Gladius does its job when it comes to graphics. The arenas in particular are beautiful. The world map is a little less so, but as I said you won’t be spending much time there. Over the course of the game you traverse four countries, each with its own distinct look and feel. There’s even a day/night system running throughout, though for little more than novelty. The only major complaint I have is the lackluster textures on trees, particularly those seen in the background at several arenas. I’m sorry, but the “two flat intersecting polygons” trees went out with the last console generation. Maybe they didn’t get the memo? On the other hand, the main character models look great, with nicely detailed facial expressions. This doesn’t carry over to the audiences surrounding the arenas, who look rather sloppy. But they’re in the distance and rarely seen. One other thing I must mention are a few storytelling sequences using 3D effects like rain or mist over painting-like images. Very pretty.

I couldn’t call Gladius an RPG, strategic or otherwise, without giving pause to mention the story. When it’s present, it’s good. The characters are charming and interact well with each other, with compelling dialogue and emotion. The overall plot is intriguing, revolving around Ursula’s strange powers and their connection to a prophecy regarding the Dark God, and the mystery surrounding the murder of Valens’ father, respectively for each of the two campaigns. Sadly, with the immense amount of battles, all of this is few and far between, and often in short but sweet doses. There isn’t much beyond the main plot either, a precious few side-quests usually involving just another fight. In addition, each town and arena has a detailed history that you can hear by “gossiping” with the shopkeeper in said location. The question is “Will you care?”, and the game doesn’t give you much incentive to. There’s nothing else story-wise, no interesting NPCs to interact with. Even the additional gladiators you recruit into your school are completely generic. The point being, you’ll spend most of your time looking forward to the next cutscene.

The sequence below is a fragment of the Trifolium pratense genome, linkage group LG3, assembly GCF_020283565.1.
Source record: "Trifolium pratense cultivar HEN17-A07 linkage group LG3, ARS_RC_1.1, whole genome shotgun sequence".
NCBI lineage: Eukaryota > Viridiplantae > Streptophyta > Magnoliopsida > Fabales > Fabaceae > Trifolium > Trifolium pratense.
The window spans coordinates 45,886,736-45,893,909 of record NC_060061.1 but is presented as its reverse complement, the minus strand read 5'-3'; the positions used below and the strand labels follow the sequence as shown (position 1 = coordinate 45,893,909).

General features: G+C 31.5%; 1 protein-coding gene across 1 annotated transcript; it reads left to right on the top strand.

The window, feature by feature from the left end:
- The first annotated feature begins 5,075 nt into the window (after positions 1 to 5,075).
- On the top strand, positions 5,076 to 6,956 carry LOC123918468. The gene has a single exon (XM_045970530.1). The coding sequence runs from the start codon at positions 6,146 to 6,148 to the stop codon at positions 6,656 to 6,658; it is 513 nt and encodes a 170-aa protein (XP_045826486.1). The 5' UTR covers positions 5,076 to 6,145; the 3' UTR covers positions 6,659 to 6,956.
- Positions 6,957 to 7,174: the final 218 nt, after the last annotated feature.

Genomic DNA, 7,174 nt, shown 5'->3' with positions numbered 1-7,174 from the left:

There’s a good deal of short load times, in the 1-5 second range. But honestly, if you’re the type to get annoyed by that, you may want to look for a different title, one requiring less patience. Simply put, the game is long. War & Peace long! I’ve been averaging a good 12 hours of gameplay per day since I got it, and it took me three days to beat the first country, and that was on the easier of the two distinct campaigns. There’s 200 hours in this game, easily, if you try and complete everything. If that sounds daunting, the game is fully co-op capable for up to four gamers, so share the burden. Then see who’s the best, as beating your first regional tournament unlocks head-to-head tactical RPG action.

Highs:

  • More hours of game time than you have left in your life

  • Nice graphics on the arenas and character models

  • Intriguing main story and characters

  • Deep, enjoyable combat system with many possible strategies

Lows:

  • Severe lack of exploration, subplots and minigames to distract from all the battles
  • Bland soundtrack
  • Shoddy camera work
  • Rare slowdown with multiple special effects on screen
  • Some easy fights in the final chapter

Final Verdict: 

Gladius is a strategy RPG that’s heavy on the “strategy”. The game revolves around an intricate and clever combat system, with only a good but thinly spread story to keep you going in-between the hundreds of battles. If you’re a patient, meticulous gamer who’s not afraid to mix a bit of monotony with their fun (and if you’ve ever stayed up till 4 AM playing Civilization, that means you), you might just enjoy Gladius. And it will keep you occupied for a long, long time.

Overall Score: 7.7